Read the 2020 PMC Progress Update from Dana-Farber Cancer Institute and the Jimmy Fund. This report offers an overview of the PMC's profound effect on the Institute's important work in 2020 and on the patients who benefit from it – in New England and throughout the world, now and for years to come.
Why I PMC - Elaine Gremila
Apr 28, 2021 11:53:59 AM
My 28 year journey with the PMC began for my love of biking and the challenge of it.
I remember my 1st year riding coming up to a little boy trying so hard to high five the riders as they passed by him. I slowed down and touched his tiny hand and as I passed him he excitedly said to his mother "I touched one!" Tears filled my eyes and I knew at that very moment that this event had changed my life forever.
However I actually had no idea how much it truly would change my life in ways that I never imagined.
Cancer unwelcoming came to too many people that I loved . Close friends and cousins, would be affected and even taken away by cancer. Knowing that participating in this amazing event could give hope to these people that I loved was both gratifying and comforting at the same time. Being able to give back is the most amazing part of this journey.
But the closest to home and to my heart for me was when my twin brother Michael was diagnosed with colon cancer at 50 and would loose his battle at 52. I felt so much anger that I found myself not even wanting to ride anymore. My anger consumed me and I wasn't comfortable with who I became. I realized that I needed to put my anger into continuing his fight. I knew in my heart that it was what he would want. Michael was the kindest and most giving man I have ever known. He taught me how to be strong and to appreciate life.
So my journey truly became a commitment to and for him. I'm not sure where I would be without the experiences I have had through the PMC or how I would have survived losing my brother to cancer without them. Losing a twin is like losing a part of yourself, we were connected and every time I ride I feel his strength and I know in my heart he is with me. His battle has become our battle and together we will ride as long as we are able. Being a part of the PMC makes us whole again and for that I am forever grateful.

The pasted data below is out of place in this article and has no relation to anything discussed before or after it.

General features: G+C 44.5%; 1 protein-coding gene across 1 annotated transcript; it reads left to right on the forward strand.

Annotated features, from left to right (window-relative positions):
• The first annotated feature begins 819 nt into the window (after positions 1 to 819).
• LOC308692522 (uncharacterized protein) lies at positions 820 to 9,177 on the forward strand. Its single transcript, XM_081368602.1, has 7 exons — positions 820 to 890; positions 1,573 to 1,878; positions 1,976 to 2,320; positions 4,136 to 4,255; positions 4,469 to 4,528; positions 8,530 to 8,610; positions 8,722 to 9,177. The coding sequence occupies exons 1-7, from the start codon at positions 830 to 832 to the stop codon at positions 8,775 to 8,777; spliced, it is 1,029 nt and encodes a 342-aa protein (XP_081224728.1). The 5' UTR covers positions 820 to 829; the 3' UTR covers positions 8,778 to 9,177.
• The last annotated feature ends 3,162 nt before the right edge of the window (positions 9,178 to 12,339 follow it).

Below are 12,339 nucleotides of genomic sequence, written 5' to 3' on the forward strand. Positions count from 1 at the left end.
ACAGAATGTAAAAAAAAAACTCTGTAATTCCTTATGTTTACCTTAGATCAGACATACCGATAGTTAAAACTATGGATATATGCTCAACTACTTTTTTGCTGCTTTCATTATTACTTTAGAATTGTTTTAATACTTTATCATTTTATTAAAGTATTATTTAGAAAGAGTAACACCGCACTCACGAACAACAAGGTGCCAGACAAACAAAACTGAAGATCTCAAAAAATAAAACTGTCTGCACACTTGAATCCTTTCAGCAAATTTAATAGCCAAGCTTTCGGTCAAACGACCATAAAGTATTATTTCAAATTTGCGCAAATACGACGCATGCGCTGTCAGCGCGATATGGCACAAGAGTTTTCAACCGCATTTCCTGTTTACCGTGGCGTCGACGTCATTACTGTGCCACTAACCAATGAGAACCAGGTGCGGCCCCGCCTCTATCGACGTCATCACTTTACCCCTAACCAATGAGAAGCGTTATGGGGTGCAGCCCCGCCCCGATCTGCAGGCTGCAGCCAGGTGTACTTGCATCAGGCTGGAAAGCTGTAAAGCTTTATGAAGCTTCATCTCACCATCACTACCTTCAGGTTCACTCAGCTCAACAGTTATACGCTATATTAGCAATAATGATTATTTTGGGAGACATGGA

The PMC has taught me that together we can make a difference and there is absolutely no doubt in my mind that being a part of it makes us all better people!
The mission of Dana-Farber Cancer Institute is to provide expert, compassionate care to children and adults with cancer while advancing the understanding, diagnosis, treatment, cure, and prevention of cancer and related diseases. As an affiliate of Harvard Medical School and a Comprehensive Cancer Center designated by the National Cancer Institute, Dana-Farber also provides training for new generations of physicians and scientists, designs programs that promote public health particularly among high-risk and underserved populations, and disseminates innovative patient therapies and scientific discoveries to our target community across the United States and throughout the world. Dana-Farber Cancer Institute's ultimate goal is the eradication of cancer, AIDS, and related diseases and the fear that they engender. Above all else, Dana-Farber makes a difference by relieving the burden of disease now and for the future through our research, clinical care, education, outreach and advocacy.